By Steve Lichtenstein
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Forget the 24-hour rule — I want to file a missing person report.

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It seems that Nets backup center Andray Blatche inexplicably disappeared sometime early in the fourth quarter of Tuesday night’s 95-90 loss to the Lakers in Los Angeles.

I guess further investigation will conclude that Blatche was safe and sound somewhere on the bench instead of on the court where he belonged, but that would just make coach Avery Johnson guilty of end-game lineup mismanagement.

Memo to Johnson: You are allowed to play starter Brook Lopez and Blatche at the same time.  It is not a requirement to substitute one for the other.

I don’t understand how this was not considered against a team like the Lakers, who routinely bully teams inside with twin 7-footers Dwight Howard and Pau Gasol.

Nets power forwards Kris Humphries and Reggie Evans put forth a tremendous effort, combining for 21 rebounds, but they simply lack the size it takes to corral the Lakers’ duo, especially since it seemed that Johnson wanted to keep the defensively-challenged Lopez away from the beastly Howard.  The 6-foot-11 Blatche would have provided a different look and possibly a better matchup.

And he would have made a HUGE difference on the offensive end.  After a torrid first half, the Nets could only muster 33 points in the final two quarters.  The Lakers’ adjustments included having Howard basically abandon his duties covering either Evans or Humphries.  Howard hung out on the low block to protect the rim, conceding any Humphries attempt over 10 feet and knowing that Evans wouldn’t shoot unless he had a layup.  Humphries responded with a 2-for-10 performance from the floor.

Howard would have had to at least acknowledge Blatche’s presence in the Nets’ half-court attack.  Blatche torched the woeful Kings for 22 points on 11-for-12 shooting on Sunday night.  He has a multi-dimensional game with the ability to score from mid-range and take his man off the dribble.  Blatche made two of the three shots he took in his 11 minutes last night, so it wasn’t like he had cooled off.

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So instead, the Nets’ second-half strategy seemed to be to load up on long-range jump shots on one end and hack Howard on the other.  Howard certainly was as atrocious as advertised from the free-throw line (4-for-14), but it wasn’t enough to compensate for the Nets’ 1-for-13 brickfest from three-point land.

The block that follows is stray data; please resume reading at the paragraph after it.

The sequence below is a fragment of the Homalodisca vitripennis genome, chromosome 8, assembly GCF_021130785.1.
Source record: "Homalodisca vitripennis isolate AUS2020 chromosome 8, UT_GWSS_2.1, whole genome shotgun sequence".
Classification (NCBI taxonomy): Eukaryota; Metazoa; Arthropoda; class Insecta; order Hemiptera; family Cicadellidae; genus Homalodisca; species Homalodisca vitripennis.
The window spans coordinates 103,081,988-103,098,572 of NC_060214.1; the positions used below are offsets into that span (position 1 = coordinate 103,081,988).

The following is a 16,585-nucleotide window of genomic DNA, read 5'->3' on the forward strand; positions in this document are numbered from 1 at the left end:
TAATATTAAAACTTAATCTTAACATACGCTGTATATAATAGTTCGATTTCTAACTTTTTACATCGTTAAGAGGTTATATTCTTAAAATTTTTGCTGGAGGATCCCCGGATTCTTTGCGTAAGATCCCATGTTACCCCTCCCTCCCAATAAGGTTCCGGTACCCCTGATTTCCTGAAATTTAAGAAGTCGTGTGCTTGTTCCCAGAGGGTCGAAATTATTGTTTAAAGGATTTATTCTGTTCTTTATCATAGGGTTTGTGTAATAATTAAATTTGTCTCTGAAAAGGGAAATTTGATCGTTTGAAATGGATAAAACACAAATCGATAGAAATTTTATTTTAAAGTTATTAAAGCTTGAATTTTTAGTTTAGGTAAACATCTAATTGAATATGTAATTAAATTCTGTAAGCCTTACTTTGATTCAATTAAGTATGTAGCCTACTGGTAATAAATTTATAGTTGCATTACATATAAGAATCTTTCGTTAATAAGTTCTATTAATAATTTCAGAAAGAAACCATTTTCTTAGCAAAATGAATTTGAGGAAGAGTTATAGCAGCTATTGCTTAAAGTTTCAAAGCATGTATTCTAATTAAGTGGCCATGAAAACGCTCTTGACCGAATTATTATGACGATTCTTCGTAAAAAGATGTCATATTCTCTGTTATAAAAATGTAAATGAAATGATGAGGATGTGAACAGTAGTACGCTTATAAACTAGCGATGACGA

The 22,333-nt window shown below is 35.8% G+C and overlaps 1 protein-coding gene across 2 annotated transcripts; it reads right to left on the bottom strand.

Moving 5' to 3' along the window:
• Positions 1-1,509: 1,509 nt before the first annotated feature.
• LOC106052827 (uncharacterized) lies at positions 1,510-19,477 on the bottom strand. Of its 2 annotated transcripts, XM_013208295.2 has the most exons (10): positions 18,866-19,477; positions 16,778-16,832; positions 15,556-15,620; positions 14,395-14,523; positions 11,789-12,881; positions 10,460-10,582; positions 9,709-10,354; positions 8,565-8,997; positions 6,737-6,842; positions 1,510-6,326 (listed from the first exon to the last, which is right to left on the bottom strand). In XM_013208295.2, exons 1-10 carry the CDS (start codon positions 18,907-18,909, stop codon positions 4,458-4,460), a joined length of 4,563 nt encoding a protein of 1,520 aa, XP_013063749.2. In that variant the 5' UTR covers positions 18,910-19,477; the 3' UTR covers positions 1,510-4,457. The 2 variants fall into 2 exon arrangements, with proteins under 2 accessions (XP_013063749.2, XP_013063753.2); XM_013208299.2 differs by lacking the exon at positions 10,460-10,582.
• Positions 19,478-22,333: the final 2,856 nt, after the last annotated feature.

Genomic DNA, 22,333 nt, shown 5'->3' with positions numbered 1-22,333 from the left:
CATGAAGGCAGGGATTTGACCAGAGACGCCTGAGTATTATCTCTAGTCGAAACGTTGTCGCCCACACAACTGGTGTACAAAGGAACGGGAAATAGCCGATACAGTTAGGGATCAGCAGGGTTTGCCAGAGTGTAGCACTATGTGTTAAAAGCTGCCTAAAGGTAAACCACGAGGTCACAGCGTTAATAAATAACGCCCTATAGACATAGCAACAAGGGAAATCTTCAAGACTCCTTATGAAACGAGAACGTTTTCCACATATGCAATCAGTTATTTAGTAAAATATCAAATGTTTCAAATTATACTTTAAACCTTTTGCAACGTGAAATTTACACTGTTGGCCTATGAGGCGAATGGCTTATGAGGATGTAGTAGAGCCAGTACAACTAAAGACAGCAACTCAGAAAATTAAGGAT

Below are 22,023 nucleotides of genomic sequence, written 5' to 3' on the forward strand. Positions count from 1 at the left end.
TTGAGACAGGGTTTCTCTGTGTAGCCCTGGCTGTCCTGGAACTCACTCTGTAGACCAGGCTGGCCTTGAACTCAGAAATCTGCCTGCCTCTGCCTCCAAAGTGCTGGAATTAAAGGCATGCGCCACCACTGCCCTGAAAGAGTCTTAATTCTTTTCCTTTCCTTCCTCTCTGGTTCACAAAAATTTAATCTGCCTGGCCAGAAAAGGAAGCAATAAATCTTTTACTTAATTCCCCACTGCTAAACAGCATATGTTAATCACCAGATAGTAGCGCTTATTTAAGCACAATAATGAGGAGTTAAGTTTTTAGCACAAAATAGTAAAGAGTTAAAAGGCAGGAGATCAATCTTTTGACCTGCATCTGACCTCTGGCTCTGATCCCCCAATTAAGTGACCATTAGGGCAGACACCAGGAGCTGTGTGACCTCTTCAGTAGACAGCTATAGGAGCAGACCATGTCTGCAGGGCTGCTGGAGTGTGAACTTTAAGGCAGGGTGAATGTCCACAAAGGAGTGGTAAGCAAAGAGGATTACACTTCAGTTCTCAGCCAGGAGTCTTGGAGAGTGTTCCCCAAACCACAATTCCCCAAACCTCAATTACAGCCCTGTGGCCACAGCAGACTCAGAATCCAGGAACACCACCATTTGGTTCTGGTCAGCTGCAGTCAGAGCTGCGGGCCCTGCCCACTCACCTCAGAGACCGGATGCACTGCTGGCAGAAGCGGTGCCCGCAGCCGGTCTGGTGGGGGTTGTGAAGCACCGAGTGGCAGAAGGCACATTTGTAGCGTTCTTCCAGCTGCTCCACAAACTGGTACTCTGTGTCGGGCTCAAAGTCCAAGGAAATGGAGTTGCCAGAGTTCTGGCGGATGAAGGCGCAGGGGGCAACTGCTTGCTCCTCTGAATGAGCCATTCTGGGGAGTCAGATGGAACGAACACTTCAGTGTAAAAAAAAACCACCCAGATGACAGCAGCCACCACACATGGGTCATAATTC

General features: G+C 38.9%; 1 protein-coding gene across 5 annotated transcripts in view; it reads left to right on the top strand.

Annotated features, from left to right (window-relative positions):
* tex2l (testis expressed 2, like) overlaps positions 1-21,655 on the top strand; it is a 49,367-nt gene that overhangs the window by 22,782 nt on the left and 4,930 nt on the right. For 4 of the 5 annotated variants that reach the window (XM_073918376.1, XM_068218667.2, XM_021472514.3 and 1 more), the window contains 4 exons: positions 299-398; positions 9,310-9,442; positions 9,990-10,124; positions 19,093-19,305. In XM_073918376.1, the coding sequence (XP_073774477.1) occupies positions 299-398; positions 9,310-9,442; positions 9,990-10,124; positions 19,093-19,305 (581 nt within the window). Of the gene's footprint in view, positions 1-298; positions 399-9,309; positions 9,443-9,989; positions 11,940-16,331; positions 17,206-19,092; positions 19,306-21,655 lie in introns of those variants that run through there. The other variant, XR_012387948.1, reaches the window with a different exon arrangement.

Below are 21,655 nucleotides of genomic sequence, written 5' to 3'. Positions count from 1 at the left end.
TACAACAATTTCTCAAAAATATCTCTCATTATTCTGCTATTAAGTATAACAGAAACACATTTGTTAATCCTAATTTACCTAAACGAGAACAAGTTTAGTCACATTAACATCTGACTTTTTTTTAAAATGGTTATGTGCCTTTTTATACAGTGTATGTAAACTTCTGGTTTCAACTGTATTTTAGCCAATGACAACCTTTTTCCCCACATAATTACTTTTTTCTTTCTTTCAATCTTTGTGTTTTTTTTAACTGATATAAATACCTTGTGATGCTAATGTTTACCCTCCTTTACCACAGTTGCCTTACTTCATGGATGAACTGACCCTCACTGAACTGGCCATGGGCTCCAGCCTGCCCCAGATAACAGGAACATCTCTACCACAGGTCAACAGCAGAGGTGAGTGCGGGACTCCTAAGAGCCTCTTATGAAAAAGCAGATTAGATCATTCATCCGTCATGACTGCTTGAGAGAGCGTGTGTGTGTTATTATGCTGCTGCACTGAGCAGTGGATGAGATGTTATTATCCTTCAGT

And, in an unusual turn of events, Howard committed his fifth foul with over five minutes remaining in the game, which is exactly when the Nets began fouling Howard intentionally off the ball.  It almost appeared as if Johnson had the fouling as part of his game plan, so he wanted to put it in force before Howard could foul out — even if it occurred in the midst of a Nets’ mini run that gave them an 84-78 lead.

Of course, the momentum shifted and the Nets soon found themselves behind.  And then the Nets didn’t foul immediately when they needed to, allowing nine seconds to elapse while trailing 91-90 before Deron Williams grabbed Kobe Bryant with just under five seconds left. Williams’ contested three-point try to beat the buzzer was off the mark.

In the end, the Nets wasted a valiant attempt at an upset.  In addition to the hustling Humphries/Evans duo, Gerald Wallace was noticeable flying all over the court in his second game back from an ankle injury, accumulating five steals and three blocks.  Williams, though still inconsistent with his shot, finished with 22 points and 10 assists without any turnovers.

Though they fell behind, 10-0, to start the game, they were able to generate a positive response instead of folding the tent and looking to the next game (Wednesday night at Golden State) like they so often did in their final seasons in New Jersey.  The Nets are playing hard every night.

Unfortunately, the moral victories’ tabulator was also left behind in New Jersey.   This team has much different expectations.  The Lakers, though definitely one of the Western Conference favorites, were missing point guard Steve Nash and playing their first game under new coach Mike D’Antoni after a disjointed start to their season.  They could have been shot down.

Maybe they would have been if Johnson hadn’t kept his Blatche bullet in his chamber.

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Do you think that Avery Johnson mismanaged the lineup in the fourth quarter? Sound off with your thoughts and comments below…